Ostensibly about the permanent effects of a sudden and debilitating virus on his brain and cognitive processes, this collection of superb essays aims for and achieves much larger and ambitious goals. Ultimately, the main subject is the re-assembly of memory -- and the forces at work that impede the reconstruction. Furthermore, Skloot's research into the subject of cognition and memory (he is a writer and poet by trade, not a physician) builds an intriguing thesis: Any child who has been subjected to unpredictable emotional violence from parents may be predisposed to illness. The brain, repeatedly flooded with chemicals during moments of childhood terror and fear, reshapes itself due to the onslaughts. This has implications not only for the "ill" such as himself but for us all. After a first section dealing with his illness, Skloot then offers pieces on the idiosyncracies of his Brooklyn family (he was born in 1947). His mother, in particular, stands at the center of his troubling youth. In the third section, his mother's deterioration through Alzheimer's provides an unlooked for link between mother and son. Skloot is a meticulous practitioner of the essay form and has much to teach anyone learning the form. Altogether, a bravura performance from a highly talented writer.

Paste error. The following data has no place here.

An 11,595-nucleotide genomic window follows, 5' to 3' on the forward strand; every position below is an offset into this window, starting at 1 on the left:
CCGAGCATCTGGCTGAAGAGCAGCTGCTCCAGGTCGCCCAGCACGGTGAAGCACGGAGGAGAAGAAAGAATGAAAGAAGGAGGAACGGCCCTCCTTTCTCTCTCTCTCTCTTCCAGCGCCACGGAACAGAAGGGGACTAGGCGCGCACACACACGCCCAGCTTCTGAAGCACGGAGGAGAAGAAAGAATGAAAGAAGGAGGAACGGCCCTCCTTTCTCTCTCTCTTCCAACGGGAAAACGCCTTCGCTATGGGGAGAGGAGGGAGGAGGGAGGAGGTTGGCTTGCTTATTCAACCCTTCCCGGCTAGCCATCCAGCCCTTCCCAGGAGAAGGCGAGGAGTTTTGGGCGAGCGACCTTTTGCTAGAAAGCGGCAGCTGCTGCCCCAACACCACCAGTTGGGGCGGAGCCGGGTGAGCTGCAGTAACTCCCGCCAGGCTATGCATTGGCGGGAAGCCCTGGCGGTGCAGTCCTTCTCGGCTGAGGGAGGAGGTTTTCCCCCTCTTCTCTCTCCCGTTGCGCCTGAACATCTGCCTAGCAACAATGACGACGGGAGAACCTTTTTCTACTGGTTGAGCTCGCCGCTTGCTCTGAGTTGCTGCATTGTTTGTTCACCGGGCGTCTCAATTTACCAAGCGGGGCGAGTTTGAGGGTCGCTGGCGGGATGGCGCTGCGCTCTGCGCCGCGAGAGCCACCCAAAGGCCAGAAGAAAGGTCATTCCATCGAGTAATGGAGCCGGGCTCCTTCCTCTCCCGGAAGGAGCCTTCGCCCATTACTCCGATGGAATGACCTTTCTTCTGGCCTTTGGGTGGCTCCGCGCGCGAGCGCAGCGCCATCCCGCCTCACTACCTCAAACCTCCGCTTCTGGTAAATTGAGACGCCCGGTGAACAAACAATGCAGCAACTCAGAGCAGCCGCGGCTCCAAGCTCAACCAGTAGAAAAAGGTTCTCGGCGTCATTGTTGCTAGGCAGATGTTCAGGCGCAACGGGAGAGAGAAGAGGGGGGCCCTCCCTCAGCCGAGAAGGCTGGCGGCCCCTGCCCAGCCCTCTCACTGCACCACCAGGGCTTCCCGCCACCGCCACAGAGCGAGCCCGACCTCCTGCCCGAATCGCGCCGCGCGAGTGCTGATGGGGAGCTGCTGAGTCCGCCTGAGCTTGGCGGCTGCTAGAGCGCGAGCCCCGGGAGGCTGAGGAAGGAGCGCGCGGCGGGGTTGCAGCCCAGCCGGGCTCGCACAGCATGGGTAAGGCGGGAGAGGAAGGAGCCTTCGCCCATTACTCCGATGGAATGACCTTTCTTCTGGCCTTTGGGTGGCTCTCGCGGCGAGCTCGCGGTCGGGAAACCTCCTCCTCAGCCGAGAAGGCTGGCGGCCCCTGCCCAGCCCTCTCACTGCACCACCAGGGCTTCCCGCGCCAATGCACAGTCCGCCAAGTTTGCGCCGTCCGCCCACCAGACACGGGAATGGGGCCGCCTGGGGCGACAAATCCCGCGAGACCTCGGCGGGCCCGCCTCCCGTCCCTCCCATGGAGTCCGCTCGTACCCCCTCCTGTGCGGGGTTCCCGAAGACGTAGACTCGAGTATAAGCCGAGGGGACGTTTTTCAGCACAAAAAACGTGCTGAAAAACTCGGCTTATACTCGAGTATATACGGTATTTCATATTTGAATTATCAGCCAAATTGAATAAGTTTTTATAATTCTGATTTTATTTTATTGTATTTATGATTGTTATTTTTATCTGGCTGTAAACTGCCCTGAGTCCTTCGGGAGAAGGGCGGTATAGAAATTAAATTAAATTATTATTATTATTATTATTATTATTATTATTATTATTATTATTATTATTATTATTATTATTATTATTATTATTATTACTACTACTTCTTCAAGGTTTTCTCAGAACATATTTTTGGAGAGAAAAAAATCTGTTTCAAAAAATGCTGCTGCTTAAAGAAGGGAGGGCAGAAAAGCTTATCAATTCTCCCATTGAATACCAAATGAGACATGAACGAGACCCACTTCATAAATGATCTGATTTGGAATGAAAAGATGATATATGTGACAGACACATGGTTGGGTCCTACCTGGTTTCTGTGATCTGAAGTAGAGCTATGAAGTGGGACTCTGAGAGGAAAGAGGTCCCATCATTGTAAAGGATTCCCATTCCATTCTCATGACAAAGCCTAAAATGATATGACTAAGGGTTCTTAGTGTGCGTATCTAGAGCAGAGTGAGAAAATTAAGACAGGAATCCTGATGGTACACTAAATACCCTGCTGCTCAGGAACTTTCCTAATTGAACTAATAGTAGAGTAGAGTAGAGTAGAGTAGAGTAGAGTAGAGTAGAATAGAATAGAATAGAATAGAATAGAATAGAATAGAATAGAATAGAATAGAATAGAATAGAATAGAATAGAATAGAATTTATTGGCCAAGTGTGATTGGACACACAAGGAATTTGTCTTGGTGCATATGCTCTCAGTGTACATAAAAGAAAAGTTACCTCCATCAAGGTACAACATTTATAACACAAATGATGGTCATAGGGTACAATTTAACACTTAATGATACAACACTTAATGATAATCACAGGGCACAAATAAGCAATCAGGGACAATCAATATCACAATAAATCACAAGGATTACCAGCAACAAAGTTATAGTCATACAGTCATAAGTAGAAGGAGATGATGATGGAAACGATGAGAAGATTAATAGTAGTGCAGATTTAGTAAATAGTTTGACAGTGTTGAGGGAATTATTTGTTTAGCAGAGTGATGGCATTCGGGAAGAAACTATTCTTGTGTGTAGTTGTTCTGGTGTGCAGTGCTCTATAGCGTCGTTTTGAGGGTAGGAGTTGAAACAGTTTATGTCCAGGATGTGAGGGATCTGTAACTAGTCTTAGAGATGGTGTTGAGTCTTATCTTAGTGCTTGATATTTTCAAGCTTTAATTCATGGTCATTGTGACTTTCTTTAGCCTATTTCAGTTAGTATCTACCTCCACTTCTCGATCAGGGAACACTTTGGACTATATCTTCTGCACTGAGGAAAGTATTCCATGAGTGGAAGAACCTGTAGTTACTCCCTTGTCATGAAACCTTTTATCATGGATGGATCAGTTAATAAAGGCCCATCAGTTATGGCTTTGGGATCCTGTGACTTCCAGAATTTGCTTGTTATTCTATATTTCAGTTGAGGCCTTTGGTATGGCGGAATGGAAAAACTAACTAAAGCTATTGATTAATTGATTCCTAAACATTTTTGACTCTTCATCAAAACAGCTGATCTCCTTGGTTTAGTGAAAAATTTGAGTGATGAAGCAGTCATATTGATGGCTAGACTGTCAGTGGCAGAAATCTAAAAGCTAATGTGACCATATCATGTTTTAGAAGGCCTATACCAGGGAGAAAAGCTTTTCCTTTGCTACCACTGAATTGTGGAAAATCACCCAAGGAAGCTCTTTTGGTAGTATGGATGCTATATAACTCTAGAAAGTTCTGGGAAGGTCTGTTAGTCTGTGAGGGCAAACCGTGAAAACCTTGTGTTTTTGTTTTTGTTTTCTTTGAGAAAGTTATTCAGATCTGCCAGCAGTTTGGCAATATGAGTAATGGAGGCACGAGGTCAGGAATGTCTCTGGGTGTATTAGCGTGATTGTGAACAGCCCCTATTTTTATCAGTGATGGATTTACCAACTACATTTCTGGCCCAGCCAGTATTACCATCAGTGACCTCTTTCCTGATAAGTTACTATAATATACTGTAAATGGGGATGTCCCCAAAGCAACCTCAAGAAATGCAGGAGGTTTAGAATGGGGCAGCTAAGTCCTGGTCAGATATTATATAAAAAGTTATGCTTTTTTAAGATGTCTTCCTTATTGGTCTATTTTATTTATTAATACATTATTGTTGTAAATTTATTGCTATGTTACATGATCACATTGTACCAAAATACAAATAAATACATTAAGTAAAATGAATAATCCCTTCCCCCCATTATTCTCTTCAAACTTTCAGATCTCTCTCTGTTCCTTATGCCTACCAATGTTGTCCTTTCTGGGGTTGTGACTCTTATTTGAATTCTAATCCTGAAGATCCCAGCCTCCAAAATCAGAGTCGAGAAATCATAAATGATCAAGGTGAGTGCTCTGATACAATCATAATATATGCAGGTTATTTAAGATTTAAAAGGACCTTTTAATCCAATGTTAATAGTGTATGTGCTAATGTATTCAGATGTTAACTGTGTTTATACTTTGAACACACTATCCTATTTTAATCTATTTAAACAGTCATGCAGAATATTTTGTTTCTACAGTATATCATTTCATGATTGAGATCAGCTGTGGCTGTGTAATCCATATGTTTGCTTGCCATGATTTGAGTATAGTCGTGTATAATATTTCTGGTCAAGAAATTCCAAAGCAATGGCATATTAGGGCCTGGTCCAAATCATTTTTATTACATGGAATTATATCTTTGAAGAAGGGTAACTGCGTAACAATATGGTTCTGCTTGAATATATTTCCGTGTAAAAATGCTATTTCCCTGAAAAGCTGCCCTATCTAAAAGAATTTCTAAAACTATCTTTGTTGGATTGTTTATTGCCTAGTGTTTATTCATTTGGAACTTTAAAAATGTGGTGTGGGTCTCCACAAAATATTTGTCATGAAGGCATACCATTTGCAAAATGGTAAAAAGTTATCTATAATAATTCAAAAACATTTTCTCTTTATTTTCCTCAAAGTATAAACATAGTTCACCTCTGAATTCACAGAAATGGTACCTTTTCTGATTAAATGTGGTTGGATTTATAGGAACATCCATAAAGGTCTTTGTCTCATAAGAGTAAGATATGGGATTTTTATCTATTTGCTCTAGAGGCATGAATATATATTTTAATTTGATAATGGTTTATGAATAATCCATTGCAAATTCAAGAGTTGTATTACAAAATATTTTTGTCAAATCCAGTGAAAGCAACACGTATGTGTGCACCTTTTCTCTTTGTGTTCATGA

Comment Was this review helpful to you? Yes No Sending feedback...
Thank you for your feedback. If this review is inappropriate, please let us know.
Sorry, we failed to record your vote. Please try again

Product Images from Customers

Most Recent Customer Reviews

Search
ARRAY(0xa415530c)